I subsequently complained of the illegitimacy of the investigation to the University of Toronto and NSERC, but that was never investigated. The university established itself as the only authority that can investigate my complaints. The university also sent a letter to every professor of the Department, discouraging them from giving me their professional opinion on the papers in question.
The consequences of the false investigation are devastating. I remain without a job, in a state of complete frustration and under the mental torture. My name as a scientist and my good reputation officially no longer exist. The report of the investigation, denying plagiarism, made my right to be named as the author of my research nonexistent. I cannot talk about my research in any scientific journal. Recently, the editor of one journal was prevented by the University of Toronto from retracting one of the Larsen's papers.
One of the results of the false investigation was that the funds supplied by the NSERC with the purpose of supporting my PhD program (over $30000 for my scholarship and unknown to me amount of funds consumed by my supervisor) were, at least partly, misused or wasted. The university investigator. Vice-Dean D. Dewees, told me that the NSERC research grant was taken away from E. Larsen after my departure as she herself had accomplished nothing.
The fraud of the University of Toronto is continuing because the plagiarised papers with falsified authorship remain in the journals, in libraries and in the electronic media. I have no means to establish my authorship of my PhD research. This will continue until a governmental agency agrees to look at the illegitimate procedure under which the report of the University of Toronto investigation was made and declares the report invalid.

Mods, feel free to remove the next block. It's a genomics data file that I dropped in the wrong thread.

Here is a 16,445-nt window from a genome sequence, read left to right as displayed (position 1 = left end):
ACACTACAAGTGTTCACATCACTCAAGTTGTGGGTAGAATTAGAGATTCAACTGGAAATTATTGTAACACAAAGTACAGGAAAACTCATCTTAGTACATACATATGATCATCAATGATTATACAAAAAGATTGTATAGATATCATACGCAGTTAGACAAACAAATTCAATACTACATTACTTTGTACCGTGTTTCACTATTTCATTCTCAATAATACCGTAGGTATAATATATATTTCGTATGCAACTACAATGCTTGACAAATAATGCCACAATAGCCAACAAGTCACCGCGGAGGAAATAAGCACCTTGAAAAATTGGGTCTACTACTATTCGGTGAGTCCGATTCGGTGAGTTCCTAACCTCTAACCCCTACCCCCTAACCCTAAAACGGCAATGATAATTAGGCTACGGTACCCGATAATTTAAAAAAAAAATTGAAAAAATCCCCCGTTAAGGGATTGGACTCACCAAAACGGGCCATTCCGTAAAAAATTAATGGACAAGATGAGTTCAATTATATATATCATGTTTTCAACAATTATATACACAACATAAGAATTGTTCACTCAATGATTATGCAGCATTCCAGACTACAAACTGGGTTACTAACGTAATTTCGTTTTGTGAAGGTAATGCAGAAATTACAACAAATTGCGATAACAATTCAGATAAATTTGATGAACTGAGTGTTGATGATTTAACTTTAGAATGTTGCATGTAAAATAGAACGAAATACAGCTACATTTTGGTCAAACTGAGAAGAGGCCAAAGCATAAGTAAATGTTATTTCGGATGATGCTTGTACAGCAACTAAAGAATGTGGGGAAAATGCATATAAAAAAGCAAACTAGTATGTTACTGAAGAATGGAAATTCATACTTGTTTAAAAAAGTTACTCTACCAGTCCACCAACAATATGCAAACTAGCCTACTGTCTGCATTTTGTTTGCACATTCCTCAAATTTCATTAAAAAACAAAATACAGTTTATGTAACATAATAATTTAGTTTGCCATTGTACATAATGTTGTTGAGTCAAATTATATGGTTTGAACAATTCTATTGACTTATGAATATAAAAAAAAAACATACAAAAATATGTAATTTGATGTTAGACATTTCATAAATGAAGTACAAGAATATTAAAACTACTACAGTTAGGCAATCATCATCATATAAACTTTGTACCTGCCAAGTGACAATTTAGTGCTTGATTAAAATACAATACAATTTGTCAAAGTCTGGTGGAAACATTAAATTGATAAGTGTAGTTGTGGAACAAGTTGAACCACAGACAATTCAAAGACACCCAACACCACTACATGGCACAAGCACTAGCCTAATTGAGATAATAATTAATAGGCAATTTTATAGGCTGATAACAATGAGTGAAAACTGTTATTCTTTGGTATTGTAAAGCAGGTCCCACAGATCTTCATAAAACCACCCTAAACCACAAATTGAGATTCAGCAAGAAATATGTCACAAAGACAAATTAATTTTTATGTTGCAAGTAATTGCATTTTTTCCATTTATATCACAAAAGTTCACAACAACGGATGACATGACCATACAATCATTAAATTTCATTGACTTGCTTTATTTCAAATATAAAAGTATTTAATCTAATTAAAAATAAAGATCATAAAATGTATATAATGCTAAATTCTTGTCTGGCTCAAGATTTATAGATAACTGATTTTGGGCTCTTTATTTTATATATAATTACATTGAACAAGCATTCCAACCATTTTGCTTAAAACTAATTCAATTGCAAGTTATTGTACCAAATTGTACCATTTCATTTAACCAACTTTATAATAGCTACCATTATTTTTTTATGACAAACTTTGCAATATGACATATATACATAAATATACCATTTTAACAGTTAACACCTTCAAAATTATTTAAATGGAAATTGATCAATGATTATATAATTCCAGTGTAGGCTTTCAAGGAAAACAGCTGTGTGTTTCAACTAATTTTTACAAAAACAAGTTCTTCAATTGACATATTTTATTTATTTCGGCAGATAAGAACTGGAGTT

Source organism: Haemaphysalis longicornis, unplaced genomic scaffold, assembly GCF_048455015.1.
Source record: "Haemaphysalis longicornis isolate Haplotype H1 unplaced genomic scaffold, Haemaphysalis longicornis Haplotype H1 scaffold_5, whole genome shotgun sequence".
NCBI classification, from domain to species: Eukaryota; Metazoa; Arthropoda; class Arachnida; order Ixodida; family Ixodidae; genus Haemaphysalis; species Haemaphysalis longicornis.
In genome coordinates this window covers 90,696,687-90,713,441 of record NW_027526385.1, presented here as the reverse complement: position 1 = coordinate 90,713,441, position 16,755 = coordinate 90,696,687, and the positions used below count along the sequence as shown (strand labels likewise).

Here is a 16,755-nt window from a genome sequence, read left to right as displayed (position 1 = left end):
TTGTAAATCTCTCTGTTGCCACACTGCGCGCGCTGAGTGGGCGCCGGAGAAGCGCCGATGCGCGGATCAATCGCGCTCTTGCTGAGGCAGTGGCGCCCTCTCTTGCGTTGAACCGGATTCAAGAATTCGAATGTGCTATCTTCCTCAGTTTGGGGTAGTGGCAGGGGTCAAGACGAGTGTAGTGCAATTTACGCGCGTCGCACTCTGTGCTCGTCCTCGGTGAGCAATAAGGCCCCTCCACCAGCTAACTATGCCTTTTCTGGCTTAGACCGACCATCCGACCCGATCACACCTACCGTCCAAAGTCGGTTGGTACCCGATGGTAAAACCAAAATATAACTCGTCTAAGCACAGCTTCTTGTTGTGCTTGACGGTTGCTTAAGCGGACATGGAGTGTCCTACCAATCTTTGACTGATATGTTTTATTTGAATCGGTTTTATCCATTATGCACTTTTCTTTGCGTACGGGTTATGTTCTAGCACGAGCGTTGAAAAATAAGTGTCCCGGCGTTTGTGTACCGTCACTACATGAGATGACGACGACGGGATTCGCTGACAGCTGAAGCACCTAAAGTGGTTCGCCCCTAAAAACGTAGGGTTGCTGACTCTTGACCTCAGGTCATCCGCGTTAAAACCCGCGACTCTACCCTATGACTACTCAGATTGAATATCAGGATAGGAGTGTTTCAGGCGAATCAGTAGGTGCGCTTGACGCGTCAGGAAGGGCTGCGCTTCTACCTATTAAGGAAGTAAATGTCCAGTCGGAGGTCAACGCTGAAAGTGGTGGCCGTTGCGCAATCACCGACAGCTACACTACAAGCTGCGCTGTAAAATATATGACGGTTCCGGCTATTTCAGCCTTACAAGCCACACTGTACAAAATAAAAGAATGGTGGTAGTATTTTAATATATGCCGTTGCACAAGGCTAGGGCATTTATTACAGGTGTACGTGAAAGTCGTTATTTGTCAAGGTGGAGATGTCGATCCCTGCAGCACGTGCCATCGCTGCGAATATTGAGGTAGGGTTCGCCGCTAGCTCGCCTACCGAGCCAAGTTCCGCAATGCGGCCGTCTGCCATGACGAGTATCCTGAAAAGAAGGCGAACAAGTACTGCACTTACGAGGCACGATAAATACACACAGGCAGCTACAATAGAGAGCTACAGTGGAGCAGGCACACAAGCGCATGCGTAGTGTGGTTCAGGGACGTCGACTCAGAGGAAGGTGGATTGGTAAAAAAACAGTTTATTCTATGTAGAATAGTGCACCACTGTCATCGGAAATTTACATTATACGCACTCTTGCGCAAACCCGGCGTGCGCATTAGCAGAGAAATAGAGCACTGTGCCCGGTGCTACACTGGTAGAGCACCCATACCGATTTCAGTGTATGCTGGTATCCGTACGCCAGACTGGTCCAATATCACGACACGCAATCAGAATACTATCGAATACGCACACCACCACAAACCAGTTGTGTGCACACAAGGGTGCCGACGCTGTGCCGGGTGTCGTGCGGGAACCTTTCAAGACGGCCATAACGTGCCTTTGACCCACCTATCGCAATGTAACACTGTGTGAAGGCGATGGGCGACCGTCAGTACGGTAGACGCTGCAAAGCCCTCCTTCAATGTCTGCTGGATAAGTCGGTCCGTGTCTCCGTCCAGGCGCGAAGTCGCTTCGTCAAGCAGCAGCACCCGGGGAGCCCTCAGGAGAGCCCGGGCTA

I am asking the Panel on Responsible Conduct of Research to consider the severity of the breaches of policy in the University of Toronto investigation and the unbearable consequences that I suffer, and take immediate steps to declare the report invalid.
1) The investigation of my complaint of plagiarism was conducted by one person, Vice-Dean D. Dewees, not by the investigating committee, as required by the policy, and that was the extreme breach of an essential requirement of the policy.
2) The investigator, D. Dewees, was not professionally qualified to conduct this investigation, was not a scientist and was unable to understand the scientific papers that were the subject of my complaint of plagiarism. This was the extreme breach of an essential policy requirement that such investigation must be conducted by a committee having appropriate scholarly background.